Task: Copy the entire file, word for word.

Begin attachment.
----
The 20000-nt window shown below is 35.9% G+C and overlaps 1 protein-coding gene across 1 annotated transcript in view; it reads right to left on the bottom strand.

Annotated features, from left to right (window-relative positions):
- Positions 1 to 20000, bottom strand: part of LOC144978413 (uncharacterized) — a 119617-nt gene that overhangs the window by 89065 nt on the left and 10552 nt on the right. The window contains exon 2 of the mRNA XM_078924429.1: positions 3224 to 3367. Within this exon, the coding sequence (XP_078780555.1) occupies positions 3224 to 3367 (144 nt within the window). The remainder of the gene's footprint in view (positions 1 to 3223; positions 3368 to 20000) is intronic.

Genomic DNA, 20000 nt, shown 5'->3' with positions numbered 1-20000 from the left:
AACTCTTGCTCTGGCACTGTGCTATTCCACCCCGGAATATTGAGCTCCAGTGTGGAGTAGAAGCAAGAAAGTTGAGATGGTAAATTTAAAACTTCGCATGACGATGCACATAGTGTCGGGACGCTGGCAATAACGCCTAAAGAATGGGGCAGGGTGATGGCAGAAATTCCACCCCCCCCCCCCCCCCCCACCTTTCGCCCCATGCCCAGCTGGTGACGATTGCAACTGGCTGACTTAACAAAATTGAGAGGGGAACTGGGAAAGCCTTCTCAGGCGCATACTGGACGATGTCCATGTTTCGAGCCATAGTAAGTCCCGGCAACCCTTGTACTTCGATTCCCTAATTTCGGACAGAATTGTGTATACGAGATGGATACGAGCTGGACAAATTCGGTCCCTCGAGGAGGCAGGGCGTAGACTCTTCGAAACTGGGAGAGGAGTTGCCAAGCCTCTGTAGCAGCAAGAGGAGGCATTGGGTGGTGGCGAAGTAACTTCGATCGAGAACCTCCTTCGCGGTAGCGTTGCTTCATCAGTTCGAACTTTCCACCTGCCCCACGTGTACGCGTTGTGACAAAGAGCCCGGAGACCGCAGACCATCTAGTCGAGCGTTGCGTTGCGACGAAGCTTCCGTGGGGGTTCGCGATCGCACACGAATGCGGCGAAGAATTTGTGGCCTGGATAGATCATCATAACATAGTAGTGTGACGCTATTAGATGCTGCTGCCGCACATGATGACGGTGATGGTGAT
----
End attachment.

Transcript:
The 20000-nt window shown below is 35.9% G+C and overlaps 1 protein-coding gene across 1 annotated transcript in view; it reads right to left on the bottom strand.

Annotated features, from left to right (window-relative positions):
- Positions 1 to 20000, bottom strand: part of LOC144978413 (uncharacterized) — a 119617-nt gene that overhangs the window by 89065 nt on the left and 10552 nt on the right. The window contains exon 2 of the mRNA XM_078924429.1: positions 3224 to 3367. Within this exon, the coding sequence (XP_078780555.1) occupies positions 3224 to 3367 (144 nt within the window). The remainder of the gene's footprint in view (positions 1 to 3223; positions 3368 to 20000) is intronic.

Genomic DNA, 20000 nt, shown 5'->3' with positions numbered 1-20000 from the left:
AACTCTTGCTCTGGCACTGTGCTATTCCACCCCGGAATATTGAGCTCCAGTGTGGAGTAGAAGCAAGAAAGTTGAGATGGTAAATTTAAAACTTCGCATGACGATGCACATAGTGTCGGGACGCTGGCAATAACGCCTAAAGAATGGGGCAGGGTGATGGCAGAAATTCCACCCCCCCCCCCCCCCCCCACCTTTCGCCCCATGCCCAGCTGGTGACGATTGCAACTGGCTGACTTAACAAAATTGAGAGGGGAACTGGGAAAGCCTTCTCAGGCGCATACTGGACGATGTCCATGTTTCGAGCCATAGTAAGTCCCGGCAACCCTTGTACTTCGATTCCCTAATTTCGGACAGAATTGTGTATACGAGATGGATACGAGCTGGACAAATTCGGTCCCTCGAGGAGGCAGGGCGTAGACTCTTCGAAACTGGGAGAGGAGTTGCCAAGCCTCTGTAGCAGCAAGAGGAGGCATTGGGTGGTGGCGAAGTAACTTCGATCGAGAACCTCCTTCGCGGTAGCGTTGCTTCATCAGTTCGAACTTTCCACCTGCCCCACGTGTACGCGTTGTGACAAAGAGCCCGGAGACCGCAGACCATCTAGTCGAGCGTTGCGTTGCGACGAAGCTTCCGTGGGGGTTCGCGATCGCACACGAATGCGGCGAAGAATTTGTGGCCTGGATAGATCATCATAACATAGTAGTGTGACGCTATTAGATGCTGCTGCCGCACATGATGACGGTGATGGTGAT